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What Makes Antique Jewelry "Antique?"

What is the definition of "antique" and what does that mean when it comes to jewelry? This antique jewelry primer will help you sort it all out.

Antique jewelry can be a great value or a disappointment. Prior to purchasing antique jewelry, it is always a good idea to do a bit of research on the topic. A number of antiques shows will vet their dealers by inspecting the various categories of antiques displayed for sale. Items that are overly restored and those that do not fall under the classification of antique are removed. Some dealers, for example, will display jewelry that have antique mountings, but are set with "new" stones, such as blue topaz. Other times multiples of the same mounting are displayed: proof that these pieces are reproductions.

U.S. Customs defines "antique" as over 100 years old. Yet dealers often use the word "antique" to refer to pieces that fit into a recognized period, which, in some circumstances, includes pieces even less than 50 years old.

 

  • Renaissance (14th-17th Centuries)

Rarely found at antique shows. Look for enameled and chased metal embellished with crudely cut diamonds, pearls and agates. 

  • Georgian (C. 1714-1820) 

Jewelry is often set with multiple stones and tends to be silver topped and gold backed. Diamonds and pearls are favorite accents of this era.

  • Victorian (1837-1900)

Jewelry produced during the long reign of Queen Victoria of England. The era is divided into early (Romantic), middle (Grand) and late (Aesthetic) periods within the Victorian era. The jewelry is characterized by designs representative of nature in the Romantic period; jewelry was heavy, dark and mournful in the Grand period and feminine, bright and colorful in the Aesthetic period.

  • Edwardian (1900-1915)

The main interest during this era was on gemstones and in particular, diamonds, set in rings, pins, pendants, etc. Birthstones were popular choices.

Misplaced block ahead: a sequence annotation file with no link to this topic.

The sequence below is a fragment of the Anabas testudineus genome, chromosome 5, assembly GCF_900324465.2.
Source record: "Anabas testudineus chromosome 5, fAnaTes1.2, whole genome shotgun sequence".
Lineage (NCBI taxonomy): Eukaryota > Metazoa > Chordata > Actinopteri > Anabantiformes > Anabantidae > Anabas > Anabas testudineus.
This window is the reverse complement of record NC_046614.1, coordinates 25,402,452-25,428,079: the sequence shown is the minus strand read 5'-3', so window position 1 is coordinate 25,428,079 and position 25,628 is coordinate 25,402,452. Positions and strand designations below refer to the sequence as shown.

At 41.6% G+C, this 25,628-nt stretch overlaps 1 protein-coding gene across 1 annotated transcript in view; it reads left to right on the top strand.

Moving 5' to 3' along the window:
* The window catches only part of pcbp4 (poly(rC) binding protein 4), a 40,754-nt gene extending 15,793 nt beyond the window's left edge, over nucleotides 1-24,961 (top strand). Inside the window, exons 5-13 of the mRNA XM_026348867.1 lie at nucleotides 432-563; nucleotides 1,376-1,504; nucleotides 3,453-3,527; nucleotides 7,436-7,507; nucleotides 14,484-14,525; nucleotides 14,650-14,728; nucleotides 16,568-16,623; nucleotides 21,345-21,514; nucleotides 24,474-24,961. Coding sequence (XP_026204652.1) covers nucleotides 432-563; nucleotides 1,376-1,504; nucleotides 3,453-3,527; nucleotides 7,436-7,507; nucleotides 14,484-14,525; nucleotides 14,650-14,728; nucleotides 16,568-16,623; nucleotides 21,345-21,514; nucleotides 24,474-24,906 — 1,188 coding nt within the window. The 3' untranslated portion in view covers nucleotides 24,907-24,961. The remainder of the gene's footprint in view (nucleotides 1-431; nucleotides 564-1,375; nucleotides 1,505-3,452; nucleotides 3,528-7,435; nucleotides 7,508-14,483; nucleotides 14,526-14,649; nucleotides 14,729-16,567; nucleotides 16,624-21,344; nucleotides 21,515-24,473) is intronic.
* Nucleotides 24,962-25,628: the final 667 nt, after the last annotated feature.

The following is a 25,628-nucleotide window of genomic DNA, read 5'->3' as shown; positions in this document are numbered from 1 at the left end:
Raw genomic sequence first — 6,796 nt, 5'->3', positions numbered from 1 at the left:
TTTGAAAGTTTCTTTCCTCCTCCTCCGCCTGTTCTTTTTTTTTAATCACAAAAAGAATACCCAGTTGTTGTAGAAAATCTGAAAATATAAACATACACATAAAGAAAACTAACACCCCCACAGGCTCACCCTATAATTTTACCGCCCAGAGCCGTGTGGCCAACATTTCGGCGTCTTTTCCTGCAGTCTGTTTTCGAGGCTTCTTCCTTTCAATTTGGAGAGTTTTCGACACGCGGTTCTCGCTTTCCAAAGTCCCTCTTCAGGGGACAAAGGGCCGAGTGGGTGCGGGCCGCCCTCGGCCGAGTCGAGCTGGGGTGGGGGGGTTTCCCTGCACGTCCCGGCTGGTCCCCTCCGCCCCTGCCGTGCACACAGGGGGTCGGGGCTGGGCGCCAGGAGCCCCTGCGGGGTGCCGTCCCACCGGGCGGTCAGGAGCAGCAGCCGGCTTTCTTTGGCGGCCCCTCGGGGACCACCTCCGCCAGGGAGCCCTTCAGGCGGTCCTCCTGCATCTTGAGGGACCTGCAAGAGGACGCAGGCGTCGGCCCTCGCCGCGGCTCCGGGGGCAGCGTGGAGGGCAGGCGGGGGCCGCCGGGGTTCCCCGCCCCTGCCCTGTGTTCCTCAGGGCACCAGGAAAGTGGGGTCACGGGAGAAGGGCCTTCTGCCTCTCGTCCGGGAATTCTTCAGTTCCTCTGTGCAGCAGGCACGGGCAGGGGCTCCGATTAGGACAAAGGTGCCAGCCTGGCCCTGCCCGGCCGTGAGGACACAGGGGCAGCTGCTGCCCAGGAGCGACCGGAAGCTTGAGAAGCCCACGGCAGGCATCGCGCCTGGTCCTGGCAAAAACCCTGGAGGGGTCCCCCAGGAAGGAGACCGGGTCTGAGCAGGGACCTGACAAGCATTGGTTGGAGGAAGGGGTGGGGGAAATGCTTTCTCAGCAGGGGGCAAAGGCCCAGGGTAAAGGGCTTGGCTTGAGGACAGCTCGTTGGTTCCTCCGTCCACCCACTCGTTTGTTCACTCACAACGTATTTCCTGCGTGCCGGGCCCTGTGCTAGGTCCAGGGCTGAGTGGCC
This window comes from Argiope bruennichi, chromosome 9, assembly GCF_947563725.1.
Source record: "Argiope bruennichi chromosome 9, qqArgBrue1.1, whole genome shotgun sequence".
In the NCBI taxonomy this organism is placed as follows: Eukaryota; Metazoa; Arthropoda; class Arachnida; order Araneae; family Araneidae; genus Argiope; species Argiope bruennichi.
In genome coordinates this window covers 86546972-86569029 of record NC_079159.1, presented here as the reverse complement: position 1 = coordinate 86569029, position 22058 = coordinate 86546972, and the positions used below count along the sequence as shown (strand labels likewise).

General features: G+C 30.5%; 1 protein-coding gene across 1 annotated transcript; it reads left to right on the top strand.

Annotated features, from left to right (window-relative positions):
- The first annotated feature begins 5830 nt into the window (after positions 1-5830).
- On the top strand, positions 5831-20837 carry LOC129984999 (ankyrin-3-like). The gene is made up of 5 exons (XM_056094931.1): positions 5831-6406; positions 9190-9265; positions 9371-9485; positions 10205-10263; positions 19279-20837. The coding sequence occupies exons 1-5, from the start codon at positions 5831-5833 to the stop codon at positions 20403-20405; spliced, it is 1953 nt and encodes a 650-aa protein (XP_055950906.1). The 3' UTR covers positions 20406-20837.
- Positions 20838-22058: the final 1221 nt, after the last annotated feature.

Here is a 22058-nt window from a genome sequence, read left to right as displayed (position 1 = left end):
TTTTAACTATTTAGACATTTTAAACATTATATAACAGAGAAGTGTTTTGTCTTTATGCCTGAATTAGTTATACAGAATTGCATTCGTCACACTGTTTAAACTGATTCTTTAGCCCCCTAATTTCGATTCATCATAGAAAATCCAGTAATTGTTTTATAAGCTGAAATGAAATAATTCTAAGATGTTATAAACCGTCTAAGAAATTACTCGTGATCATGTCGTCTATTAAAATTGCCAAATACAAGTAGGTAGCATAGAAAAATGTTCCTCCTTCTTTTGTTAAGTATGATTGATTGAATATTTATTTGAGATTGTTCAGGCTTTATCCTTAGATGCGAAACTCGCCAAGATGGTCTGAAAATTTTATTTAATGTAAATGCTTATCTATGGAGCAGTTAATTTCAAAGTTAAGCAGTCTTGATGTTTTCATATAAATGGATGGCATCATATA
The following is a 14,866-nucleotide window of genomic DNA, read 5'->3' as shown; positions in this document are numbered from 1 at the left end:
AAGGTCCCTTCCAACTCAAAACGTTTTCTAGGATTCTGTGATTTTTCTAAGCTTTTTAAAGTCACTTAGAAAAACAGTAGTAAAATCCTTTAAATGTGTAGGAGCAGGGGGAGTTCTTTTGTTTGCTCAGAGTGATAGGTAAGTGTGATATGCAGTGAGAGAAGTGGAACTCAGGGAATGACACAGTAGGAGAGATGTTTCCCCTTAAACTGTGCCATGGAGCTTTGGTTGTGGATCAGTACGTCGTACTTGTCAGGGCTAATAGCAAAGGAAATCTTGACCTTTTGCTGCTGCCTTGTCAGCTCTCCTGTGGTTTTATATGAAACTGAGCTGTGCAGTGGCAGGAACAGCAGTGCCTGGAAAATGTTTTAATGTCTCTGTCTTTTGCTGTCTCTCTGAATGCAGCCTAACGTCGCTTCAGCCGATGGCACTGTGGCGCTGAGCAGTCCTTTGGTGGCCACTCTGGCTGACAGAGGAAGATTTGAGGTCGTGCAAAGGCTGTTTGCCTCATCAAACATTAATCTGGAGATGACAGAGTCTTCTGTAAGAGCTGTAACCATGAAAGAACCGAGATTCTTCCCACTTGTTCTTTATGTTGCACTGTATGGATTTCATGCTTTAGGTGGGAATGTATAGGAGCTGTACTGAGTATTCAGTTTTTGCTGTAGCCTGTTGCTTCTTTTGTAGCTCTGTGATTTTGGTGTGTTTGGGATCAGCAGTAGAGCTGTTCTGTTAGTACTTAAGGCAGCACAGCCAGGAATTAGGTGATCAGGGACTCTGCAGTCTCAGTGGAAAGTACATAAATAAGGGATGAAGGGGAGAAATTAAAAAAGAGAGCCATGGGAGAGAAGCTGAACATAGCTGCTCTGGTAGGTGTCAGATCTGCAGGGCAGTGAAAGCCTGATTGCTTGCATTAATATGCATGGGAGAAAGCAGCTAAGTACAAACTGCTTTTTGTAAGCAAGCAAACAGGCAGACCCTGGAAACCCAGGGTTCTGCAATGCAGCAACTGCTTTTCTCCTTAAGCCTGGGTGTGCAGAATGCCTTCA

• Art Nouveau (1890-1909) 

Jewelry takes on an oriental flair and designs are more sensuous. Examples of such designs include beautiful women with long, flowing hair and wisps of smoke, snaking around gemstones. 

  • Arts & Crafts (1894-1923)
Jewelry is hand-crafted, simple, clean and sometimes folksy, but always unique.
  • Art Deco (1920s-1930s)

Jewelry reflects emergence of the machine age and infusion of cubism into the art world. Note the use of platinum and daring combinations of colored precious stones and metal. 

  • Retro (1940s)

Jewelry has a bold look and uses strong interactive green, rose, white and yellow gold. Rubies and diamonds are favored.

  • Cocktail (1940s-1950s)

Bold designs of the 1940s gave way to the wartime economy. The 1950s cocktail designs emerge with mesh bracelets, cluster rings and generally subdued designs.

 

Today, buyers often hear the terms "vintage" (of a time) and "estate" (pre-owned). As a buyer, always ask for a complete description of the antique jewelry your purchasing. Make sure to ask the dealer to write-up a thorough receipt, as many insurance companies may accept this as an appraisal. Ask about the dealer's return policy.

 

© 2012 Haig’s of Rochester Fine Jewelry. All Rights Reserved. Permission must be obtained before reprinting.

This post is contributed by a community member. The views expressed in this blog are those of the author and do not necessarily reflect those of Patch Media Corporation. Everyone is welcome to submit a post to Patch. If you'd like to post a blog, go here to get started.

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